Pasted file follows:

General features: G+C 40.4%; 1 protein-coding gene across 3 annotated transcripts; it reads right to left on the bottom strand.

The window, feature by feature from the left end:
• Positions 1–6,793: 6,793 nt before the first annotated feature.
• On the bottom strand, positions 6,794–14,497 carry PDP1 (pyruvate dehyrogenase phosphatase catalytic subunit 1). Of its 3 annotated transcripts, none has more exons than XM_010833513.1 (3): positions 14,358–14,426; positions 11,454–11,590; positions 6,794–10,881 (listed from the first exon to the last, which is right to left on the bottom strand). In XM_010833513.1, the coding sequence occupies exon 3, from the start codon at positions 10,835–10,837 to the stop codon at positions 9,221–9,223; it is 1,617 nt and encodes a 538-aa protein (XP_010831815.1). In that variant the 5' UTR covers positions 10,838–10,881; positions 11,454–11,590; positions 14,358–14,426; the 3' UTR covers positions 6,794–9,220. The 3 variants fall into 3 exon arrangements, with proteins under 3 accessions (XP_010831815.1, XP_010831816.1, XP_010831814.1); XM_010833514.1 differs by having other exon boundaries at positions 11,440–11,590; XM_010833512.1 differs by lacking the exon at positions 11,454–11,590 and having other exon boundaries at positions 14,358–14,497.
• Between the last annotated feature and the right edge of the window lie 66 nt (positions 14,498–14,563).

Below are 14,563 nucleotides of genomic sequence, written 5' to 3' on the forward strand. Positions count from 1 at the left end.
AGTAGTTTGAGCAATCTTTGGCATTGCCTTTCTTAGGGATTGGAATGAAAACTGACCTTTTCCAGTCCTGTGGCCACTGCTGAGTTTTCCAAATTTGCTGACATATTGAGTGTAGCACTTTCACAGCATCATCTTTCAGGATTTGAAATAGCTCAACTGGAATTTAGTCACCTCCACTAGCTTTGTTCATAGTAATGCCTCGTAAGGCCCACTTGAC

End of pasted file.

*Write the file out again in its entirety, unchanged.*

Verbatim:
General features: G+C 40.4%; 1 protein-coding gene across 3 annotated transcripts; it reads right to left on the bottom strand.

The window, feature by feature from the left end:
• Positions 1–6,793: 6,793 nt before the first annotated feature.
• On the bottom strand, positions 6,794–14,497 carry PDP1 (pyruvate dehyrogenase phosphatase catalytic subunit 1). Of its 3 annotated transcripts, none has more exons than XM_010833513.1 (3): positions 14,358–14,426; positions 11,454–11,590; positions 6,794–10,881 (listed from the first exon to the last, which is right to left on the bottom strand). In XM_010833513.1, the coding sequence occupies exon 3, from the start codon at positions 10,835–10,837 to the stop codon at positions 9,221–9,223; it is 1,617 nt and encodes a 538-aa protein (XP_010831815.1). In that variant the 5' UTR covers positions 10,838–10,881; positions 11,454–11,590; positions 14,358–14,426; the 3' UTR covers positions 6,794–9,220. The 3 variants fall into 3 exon arrangements, with proteins under 3 accessions (XP_010831815.1, XP_010831816.1, XP_010831814.1); XM_010833514.1 differs by having other exon boundaries at positions 11,440–11,590; XM_010833512.1 differs by lacking the exon at positions 11,454–11,590 and having other exon boundaries at positions 14,358–14,497.
• Between the last annotated feature and the right edge of the window lie 66 nt (positions 14,498–14,563).

Below are 14,563 nucleotides of genomic sequence, written 5' to 3' on the forward strand. Positions count from 1 at the left end.
AGTAGTTTGAGCAATCTTTGGCATTGCCTTTCTTAGGGATTGGAATGAAAACTGACCTTTTCCAGTCCTGTGGCCACTGCTGAGTTTTCCAAATTTGCTGACATATTGAGTGTAGCACTTTCACAGCATCATCTTTCAGGATTTGAAATAGCTCAACTGGAATTTAGTCACCTCCACTAGCTTTGTTCATAGTAATGCCTCGTAAGGCCCACTTGAC